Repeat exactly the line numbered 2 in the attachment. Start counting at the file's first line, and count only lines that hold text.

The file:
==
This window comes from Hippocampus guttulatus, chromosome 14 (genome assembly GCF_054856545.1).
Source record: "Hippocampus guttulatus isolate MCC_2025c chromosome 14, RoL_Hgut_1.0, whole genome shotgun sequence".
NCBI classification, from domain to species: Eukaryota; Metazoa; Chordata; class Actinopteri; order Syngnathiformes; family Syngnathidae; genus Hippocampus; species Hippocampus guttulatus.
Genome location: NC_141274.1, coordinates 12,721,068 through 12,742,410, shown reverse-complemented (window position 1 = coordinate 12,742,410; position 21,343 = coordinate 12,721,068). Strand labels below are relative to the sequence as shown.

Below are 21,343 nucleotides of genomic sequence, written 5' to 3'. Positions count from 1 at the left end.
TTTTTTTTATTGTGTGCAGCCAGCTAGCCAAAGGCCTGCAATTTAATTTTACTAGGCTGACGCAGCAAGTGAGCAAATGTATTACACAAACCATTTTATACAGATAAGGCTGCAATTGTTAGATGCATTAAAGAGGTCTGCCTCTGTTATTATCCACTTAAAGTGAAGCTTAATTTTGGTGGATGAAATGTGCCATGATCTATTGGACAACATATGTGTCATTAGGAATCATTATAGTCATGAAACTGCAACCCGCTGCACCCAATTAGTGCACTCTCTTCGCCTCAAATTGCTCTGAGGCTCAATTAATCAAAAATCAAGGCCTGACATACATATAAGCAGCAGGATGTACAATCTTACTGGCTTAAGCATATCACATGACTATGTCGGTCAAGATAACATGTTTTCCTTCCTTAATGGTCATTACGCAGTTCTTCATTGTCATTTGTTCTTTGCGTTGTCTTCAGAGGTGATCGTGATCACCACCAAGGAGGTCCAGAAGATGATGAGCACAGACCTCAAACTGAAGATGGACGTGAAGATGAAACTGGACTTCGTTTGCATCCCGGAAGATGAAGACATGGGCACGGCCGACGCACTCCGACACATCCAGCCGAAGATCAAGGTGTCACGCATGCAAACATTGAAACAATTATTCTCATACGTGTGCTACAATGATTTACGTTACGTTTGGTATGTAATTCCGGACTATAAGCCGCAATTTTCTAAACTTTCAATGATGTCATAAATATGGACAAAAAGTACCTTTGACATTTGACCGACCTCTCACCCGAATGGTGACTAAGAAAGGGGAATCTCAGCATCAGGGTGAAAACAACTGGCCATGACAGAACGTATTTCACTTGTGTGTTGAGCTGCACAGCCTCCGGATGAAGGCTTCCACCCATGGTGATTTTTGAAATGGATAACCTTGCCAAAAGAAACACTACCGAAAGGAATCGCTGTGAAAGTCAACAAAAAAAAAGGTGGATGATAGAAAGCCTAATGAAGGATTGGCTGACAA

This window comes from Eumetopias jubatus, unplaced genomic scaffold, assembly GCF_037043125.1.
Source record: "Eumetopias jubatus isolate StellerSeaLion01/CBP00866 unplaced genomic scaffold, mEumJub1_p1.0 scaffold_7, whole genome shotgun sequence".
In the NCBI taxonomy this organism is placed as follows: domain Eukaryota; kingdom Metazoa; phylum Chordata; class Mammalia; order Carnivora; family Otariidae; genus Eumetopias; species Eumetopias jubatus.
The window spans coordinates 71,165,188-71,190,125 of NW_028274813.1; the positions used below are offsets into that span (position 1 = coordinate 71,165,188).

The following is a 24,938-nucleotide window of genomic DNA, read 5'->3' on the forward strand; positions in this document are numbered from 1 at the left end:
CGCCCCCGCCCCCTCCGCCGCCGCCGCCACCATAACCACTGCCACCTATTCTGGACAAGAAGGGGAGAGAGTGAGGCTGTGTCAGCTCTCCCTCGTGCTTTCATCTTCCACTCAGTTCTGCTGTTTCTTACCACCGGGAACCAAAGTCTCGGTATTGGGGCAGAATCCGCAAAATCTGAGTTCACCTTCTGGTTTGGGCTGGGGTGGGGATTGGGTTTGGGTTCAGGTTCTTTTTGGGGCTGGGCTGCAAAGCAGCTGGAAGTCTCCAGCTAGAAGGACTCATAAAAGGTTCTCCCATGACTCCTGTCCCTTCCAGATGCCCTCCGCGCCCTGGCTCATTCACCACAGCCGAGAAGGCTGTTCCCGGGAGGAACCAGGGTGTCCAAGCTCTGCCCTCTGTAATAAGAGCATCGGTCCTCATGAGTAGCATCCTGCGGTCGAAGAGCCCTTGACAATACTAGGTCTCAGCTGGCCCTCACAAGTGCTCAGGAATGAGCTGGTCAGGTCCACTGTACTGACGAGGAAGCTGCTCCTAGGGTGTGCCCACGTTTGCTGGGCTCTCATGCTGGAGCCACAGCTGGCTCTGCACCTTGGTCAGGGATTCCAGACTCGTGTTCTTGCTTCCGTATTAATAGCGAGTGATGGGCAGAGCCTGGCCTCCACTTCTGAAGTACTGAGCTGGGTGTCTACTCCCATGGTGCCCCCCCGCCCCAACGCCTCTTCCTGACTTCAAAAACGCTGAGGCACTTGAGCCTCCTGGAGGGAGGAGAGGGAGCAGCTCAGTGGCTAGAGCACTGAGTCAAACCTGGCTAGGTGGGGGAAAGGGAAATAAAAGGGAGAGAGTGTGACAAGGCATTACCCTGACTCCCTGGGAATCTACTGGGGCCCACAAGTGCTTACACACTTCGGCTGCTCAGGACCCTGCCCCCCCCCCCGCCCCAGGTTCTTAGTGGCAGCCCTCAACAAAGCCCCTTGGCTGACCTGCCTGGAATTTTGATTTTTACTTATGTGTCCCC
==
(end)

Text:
Source record: "Hippocampus guttulatus isolate MCC_2025c chromosome 14, RoL_Hgut_1.0, whole genome shotgun sequence".